Oregon Department of Human Services Director's Message
March 27, 2009 DHS Director's messages on the web
To: All DHS employees
From: Bruce Goldberg, M.D., director
Penny wise, pound foolish
"I want to stay as close to the edge as I can without going over. Out on the edge you see all kinds of things you can't see from the center."
~Kurt Vonnegut
I've been thinking of the adage, "Penny wise, pound foolish," as our Addictions and Mental Health Division (AMH) team completed its presentations to the legislative budget committee last week.

The evidence couldn't be more clear: if people receive early, adequate, community-based addiction treatment, they can be spared from descending into inevitable and predictable heartbreak for themselves and their families — and society can be spared the burden of paying the cost.

For example, more than 41 percent of Oregon foster children come into the system because parents have drug and/or alcohol issues that prevent them from caring for their children or lead them to be abusive.

If we have the resources, we can help. Treatment works. Lawmakers heard that first-hand during the day of public testimony when the hearing room and two overflow areas were filled to capacity. People traveled from as far away as Pendleton and Klamath Falls to show support for AMH programs. Many testified that they would not be alive today without these state-funded services.

A great example of how treatment can help is the Intensive Treatment and Recovery Services (ITRS) initiative, a joint effort between AMH and Children, Adults and Families Division (CAF). Funded by the Legislature in 2007, its goal is simple: keep families together by giving parents the treatment they need. And it works. Over the course of 21 months, 1,440 parents whose children are in foster care received treatment and recovery services. More than 140 of their children went safely back home, and Oregon saved $280,000 by not having to continue to support these children in foster care.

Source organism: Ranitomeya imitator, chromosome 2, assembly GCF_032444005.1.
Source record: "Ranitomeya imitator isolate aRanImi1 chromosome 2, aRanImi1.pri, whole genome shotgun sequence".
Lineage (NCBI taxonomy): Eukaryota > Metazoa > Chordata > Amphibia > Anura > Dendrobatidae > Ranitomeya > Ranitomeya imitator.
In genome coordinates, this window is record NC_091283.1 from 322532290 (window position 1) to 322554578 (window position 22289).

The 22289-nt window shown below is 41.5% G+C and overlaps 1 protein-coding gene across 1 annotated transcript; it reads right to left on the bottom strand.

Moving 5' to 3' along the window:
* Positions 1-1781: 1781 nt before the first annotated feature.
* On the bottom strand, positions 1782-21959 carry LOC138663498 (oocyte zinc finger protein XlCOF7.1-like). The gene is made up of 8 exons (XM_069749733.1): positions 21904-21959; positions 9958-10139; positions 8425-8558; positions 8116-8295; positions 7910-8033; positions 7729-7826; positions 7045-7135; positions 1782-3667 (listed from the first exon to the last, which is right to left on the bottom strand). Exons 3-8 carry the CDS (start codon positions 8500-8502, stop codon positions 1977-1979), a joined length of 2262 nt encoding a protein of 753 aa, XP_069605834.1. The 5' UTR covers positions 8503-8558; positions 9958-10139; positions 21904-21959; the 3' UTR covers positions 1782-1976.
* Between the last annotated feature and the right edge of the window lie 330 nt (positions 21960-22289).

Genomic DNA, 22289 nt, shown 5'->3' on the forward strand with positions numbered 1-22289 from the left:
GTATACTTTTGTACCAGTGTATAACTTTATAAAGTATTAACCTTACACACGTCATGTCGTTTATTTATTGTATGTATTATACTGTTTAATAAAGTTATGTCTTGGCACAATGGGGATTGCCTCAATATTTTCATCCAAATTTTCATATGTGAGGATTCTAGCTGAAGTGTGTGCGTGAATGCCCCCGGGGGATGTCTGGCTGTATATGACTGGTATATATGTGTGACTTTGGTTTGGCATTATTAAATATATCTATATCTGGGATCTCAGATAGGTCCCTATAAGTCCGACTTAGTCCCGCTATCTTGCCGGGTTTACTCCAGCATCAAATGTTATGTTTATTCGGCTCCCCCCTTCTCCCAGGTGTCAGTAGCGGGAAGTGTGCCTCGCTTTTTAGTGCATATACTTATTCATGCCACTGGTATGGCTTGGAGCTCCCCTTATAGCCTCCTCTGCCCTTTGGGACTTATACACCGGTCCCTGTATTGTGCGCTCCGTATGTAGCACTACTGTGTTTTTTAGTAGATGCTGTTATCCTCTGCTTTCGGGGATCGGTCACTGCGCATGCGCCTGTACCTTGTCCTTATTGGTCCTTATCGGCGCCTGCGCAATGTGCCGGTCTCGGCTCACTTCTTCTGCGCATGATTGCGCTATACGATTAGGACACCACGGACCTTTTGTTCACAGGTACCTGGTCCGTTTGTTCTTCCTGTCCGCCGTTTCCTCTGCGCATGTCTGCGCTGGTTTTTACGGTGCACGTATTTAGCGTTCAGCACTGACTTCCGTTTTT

The Children's Mental Health treatment program also reported great success in preventive investments. A $4 million investment by the Legislature has resulted in an 18 percent decrease in arrest rates in the 16 counties where the services are available, and fewer young people need hospital-level care.

These successes make the state's current budget reality even more poignant — and frustrating. We know exactly what we need to do to help people and prevent a swath of societal ills. We know that the investments we make today will reap huge payoffs tomorrow. Every dollar spent on addictions treatment results in a return of between $4 and $7. Every dollar we don't spend results in human tragedies that could be avoided. Yet in spite of our known successes, we continue to disinvest in these important services overall.

So the penny saved today is money we will be spending later, and across Oregon too many children and families are paying the real cost.

To see AMH's entire presentation, click here.

DHS on the web